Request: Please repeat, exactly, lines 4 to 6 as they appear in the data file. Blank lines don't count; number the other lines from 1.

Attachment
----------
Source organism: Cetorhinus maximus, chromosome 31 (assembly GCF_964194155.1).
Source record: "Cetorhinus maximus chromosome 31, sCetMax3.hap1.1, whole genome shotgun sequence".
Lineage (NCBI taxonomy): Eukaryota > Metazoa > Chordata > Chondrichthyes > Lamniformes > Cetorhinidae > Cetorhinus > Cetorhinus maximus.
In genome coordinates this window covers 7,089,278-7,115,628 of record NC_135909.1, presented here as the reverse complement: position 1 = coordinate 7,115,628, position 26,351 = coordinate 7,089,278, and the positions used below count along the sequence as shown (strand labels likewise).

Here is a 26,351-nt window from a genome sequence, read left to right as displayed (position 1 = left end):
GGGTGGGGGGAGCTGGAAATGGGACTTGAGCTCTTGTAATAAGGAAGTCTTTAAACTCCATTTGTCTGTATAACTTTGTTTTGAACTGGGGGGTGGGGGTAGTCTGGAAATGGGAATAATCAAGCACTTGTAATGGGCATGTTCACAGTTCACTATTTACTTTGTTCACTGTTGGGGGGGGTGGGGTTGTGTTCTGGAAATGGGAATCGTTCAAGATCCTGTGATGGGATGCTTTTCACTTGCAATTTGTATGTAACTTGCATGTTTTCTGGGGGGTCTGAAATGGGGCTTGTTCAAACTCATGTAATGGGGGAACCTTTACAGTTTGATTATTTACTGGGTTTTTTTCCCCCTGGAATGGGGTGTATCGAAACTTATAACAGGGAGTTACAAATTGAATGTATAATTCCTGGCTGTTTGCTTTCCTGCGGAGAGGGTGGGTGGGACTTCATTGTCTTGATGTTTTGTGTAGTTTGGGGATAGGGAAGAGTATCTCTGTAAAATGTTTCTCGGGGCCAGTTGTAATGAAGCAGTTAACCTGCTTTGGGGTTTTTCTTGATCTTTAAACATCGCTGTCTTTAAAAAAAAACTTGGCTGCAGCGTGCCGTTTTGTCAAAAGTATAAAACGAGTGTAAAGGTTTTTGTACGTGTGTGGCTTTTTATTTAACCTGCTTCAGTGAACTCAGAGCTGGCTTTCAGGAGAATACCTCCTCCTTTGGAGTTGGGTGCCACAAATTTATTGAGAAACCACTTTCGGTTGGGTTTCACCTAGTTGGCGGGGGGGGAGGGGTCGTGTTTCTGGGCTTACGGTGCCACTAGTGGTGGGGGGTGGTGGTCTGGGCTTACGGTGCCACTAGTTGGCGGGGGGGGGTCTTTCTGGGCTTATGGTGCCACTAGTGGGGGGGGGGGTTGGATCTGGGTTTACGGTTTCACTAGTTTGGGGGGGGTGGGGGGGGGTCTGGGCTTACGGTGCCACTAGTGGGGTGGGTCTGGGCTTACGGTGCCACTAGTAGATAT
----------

In genome coordinates this window covers 7,089,278-7,115,628 of record NC_135909.1, presented here as the reverse complement: position 1 = coordinate 7,115,628, position 26,351 = coordinate 7,089,278, and the positions used below count along the sequence as shown (strand labels likewise).

Here is a 26,351-nt window from a genome sequence, read left to right as displayed (position 1 = left end):
GGGTGGGGGGAGCTGGAAATGGGACTTGAGCTCTTGTAATAAGGAAGTCTTTAAACTCCATTTGTCTGTATAACTTTGTTTTGAACTGGGGGGTGGGGGTAGTCTGGAAATGGGAATAATCAAGCACTTGTAATGGGCATGTTCACAGTTCACTATTTACTTTGTTCACTGTTGGGGGGGGTGGGGTTGTGTTCTGGAAATGGGAATCGTTCAAGATCCTGTGATGGGATGCTTTTCACTTGCAATTTGTATGTAACTTGCATGTTTTCTGGGGGGTCTGAAATGGGGCTTGTTCAAACTCATGTAATGGGGGAACCTTTACAGTTTGATTATTTACTGGGTTTTTTTCCCCCTGGAATGGGGTGTATCGAAACTTATAACAGGGAGTTACAAATTGAATGTATAATTCCTGGCTGTTTGCTTTCCTGCGGAGAGGGTGGGTGGGACTTCATTGTCTTGATGTTTTGTGTAGTTTGGGGATAGGGAAGAGTATCTCTGTAAAATGTTTCTCGGGGCCAGTTGTAATGAAGCAGTTAACCTGCTTTGGGGTTTTTCTTGATCTTTAAACATCGCTGTCTTTAAAAAAAAACTTGGCTGCAGCGTGCCGTTTTGTCAAAAGTATAAAACGAGTGTAAAGGTTTTTGTACGTGTGTGGCTTTTTATTTAACCTGCTTCAGTGAACTCAGAGCTGGCTTTCAGGAGAATACCTCCTCCTTTGGAGTTGGGTGCCACAAATTTATTGAGAAACCACTTTCGGTTGGGTTTCACCTAGTTGGCGGGGGGGGAGGGGTCGTGTTTCTGGGCTTACGGTGCCACTAGTGGTGGGGGGTGGTGGTCTGGGCTTACGGTGCCACTAGTTGGCGGGGGGGGGTCTTTCTGGGCTTATGGTGCCACTAGTGGGGGGGGGGGTTGGATCTGGGTTTACGGTTTCACTAGTTTGGGGGGGGTGGGGGGGGGTCTGGGCTTACGGTGCCACTAGTGGGGTGGGTCTGGGCTTACGGTGCCACTAGTAGATAT